Inspirational summer planting at Pensthorpe Park

I recently took a trip to Pensthorpe Natural Park, a place I’ve been wanting to visit for quite some time.  It’s not that I’m a closet twitcher and fancied a day birdwatching – the reason I wanted to trek to the depths of Norfolk was to see the Millennium Garden, an acre of gorgeous planting designed by renowned Dutch plantsman Piet Oudolf.

Pensthorpe Millennium Garden.JPG

This is a garden designed to look its best in midsummer and late summer, and I’m glad to say that even though I got there relatively early in its peak season, it was worth the trip.

The garden consists of large drifts of plants which create a fantastic tapestry of colour.  No shrubs, just grasses and perennials, so there won’t be much to see in late winter and spring, but in July, August, September and on into autumn, it’s really something.

Echinops Veitchs Blue.JPG

Stunning blue globe thistles Echinops Veitch’s Blue at the garden entrance

Sited next to one of the many lakes in the park, all the way round the garden I could hear the constant hum of insects and, as the paths wind through the borders (occasionally with planting in raised sections) it was a treat to see bees, butterflies and dragonflies up close.

Planting .JPG

I have to admit some of the colour combinations were a bit on the garish side!  They wouldn’t be something I’d recreate at home or for my clients (I don’t think), but somehow in that setting, and I think crucially, at that scale, they worked.

Helenium 'Rubinzwerg'.  A very colourful combination!

Phlox ‘Dusterlohe’ and Helenium ‘Rubinzwerg’. A very colourful combination!

Shocking pink Phlox and a deep orange red Helenium certainly wouldn’t be everyone’s cup of tea, but I thought they looked great (from a distance at any rate!) and really provided a vibrant splash of colour.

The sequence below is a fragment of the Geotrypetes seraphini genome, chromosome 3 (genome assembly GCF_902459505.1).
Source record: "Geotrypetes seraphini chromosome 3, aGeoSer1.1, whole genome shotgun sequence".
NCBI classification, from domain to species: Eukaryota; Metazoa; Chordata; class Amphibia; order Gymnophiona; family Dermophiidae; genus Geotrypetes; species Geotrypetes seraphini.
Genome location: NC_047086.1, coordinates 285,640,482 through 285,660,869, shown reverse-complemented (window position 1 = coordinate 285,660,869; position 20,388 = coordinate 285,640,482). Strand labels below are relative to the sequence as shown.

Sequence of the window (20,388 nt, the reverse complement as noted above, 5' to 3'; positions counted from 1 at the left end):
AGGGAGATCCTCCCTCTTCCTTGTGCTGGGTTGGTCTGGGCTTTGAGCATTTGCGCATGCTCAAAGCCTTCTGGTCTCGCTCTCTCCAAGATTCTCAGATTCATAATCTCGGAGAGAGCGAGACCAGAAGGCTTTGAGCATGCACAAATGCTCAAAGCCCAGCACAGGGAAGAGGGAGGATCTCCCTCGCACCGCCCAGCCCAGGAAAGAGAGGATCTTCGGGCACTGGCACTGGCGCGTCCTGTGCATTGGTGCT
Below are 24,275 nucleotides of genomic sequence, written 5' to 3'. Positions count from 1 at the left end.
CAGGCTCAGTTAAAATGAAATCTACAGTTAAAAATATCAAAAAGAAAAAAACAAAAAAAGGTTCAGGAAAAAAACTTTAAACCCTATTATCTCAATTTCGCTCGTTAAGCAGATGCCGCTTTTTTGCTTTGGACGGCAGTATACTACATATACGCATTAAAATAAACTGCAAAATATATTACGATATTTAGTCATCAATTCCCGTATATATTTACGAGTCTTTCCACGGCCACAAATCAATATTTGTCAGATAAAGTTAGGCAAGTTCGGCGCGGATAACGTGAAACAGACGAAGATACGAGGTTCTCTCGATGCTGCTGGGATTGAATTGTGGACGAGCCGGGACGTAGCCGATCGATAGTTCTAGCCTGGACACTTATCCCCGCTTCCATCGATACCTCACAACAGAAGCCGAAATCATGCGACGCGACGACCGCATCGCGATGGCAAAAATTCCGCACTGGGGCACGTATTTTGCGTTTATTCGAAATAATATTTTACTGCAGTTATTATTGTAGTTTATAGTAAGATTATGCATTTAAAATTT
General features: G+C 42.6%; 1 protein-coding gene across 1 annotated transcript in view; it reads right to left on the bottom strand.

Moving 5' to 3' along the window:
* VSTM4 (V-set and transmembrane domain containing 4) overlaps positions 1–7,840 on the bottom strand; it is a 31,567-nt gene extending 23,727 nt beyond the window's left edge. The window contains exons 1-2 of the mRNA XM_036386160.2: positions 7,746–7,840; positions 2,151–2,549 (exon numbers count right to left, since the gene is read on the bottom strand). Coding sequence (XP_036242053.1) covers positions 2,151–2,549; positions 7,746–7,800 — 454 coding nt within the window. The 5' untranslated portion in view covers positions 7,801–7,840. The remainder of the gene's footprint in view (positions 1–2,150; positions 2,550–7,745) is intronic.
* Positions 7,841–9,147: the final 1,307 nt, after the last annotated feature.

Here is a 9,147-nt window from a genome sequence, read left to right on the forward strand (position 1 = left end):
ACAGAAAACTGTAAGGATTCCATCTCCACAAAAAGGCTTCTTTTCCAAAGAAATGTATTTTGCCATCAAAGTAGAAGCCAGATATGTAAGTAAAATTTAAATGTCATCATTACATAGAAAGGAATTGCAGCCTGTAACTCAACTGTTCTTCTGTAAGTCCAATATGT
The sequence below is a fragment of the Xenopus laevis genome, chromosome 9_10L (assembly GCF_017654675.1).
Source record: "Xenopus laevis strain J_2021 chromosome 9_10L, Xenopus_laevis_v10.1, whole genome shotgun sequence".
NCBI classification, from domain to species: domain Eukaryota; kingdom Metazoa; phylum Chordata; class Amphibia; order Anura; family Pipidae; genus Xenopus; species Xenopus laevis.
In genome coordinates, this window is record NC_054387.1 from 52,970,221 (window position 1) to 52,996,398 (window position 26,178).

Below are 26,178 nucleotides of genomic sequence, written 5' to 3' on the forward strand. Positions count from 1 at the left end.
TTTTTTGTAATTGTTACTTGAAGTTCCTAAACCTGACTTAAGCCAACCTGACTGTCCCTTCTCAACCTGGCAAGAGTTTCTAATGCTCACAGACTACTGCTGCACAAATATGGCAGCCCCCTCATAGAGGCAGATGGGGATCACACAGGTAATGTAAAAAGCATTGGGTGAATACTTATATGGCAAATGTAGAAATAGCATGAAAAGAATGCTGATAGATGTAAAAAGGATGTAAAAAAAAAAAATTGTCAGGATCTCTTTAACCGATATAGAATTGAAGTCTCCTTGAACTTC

Astilbe 'Purpurlanze'

A splash of purple from Astilbe ‘Purpurlanze’ in the foreground

The soil at Pensthorpe is quite poor, and of course Norfolk is a very dry part of the UK, but the Millennium Garden is irrigated, so plants which you wouldn’t normally expect to thrive in that environment (for example Actaea, Lythrum, Monarda, Persicaria) were doing well side by side more drought tolerant plants such as Nepeta, Sedum and Origanum.


This type of naturalistic planting is all the rage at the moment, and there are many other gardens to visit where you can see other examples.  (Check out Gardens to visit in late summer & early autumn).

Although I’m ashamed to say I struggle to tell the difference between a Moorhen and a Coot, I did enjoy being surrounded by so many birds (whatever they were!!) as I wandered around the park.


I took a walk over to the Wildflower Meadow which although past its best visually, was literally humming with insect activity, and is an important habitat for dragonflies, butterflies and demoiselle damselflies.

Plants along the stream in the Wildlife Habitat Garden

Plants along the stream in the Wildlife Habitat Garden

Pensthorpe also has a Wildlife Habitat Garden which has been planted with species to attract insects and mammals. Running water and a variety of nesting boxes also help to make this a fantastic wildlife-friendly environment.  It’s a great place to pick up ideas – as well as a visual feast at this time of year.

Pensthorpe Natural Park


Picture credits:  Janet Bligh

Fabulous plants for August

Let’s face it, a lot of gardens start to get a bit boring in midsummer, so if you’re looking for colour and interest for August, here’s a small selection of my favourite plants.

Hydrangea arborescens ‘Annabelle’
I’m not sure why, but Hydrangeas often appear on my clients’ ‘Don’t Like’ lists.  Maybe it’s the old-fashioned image and big blowsy flowers that does it.  But even the most hardened Hydrangea haters seem to fall for the lovely ‘Annabelle’.

Hydrangea Annabelle credit  Firgrove Photographic

Hydrangea arborescens ‘Annabelle’

I guess it’s the classic green and white combination, and the sheer size of the flower heads that wins them over.  They certainly make a real statement (the plants can reach over 6’ in height and spread, and the flower heads can get to as much as 10” in diameter!).

In an ideal world this variety of Hydrangea wants to be planted in moist but well-drained soil, with sun or partial shade.  They will grow in drier situations but the growth won’t be as vigorous and the flower heads won’t be as enormous – but that can be an advantage as often their weight makes the supporting stems flop over.  Top tip (wherever you grow them) – make sure you put in adequate support for the plants at the start of the season – that way you’ll avoid the stems getting damaged later on, and you’ll get to enjoy the plant in all its glory.  The flowers fade to lime green and the dark green foliage turns yellow in autumn, so it’s a great plant for mid- and late-summer interest.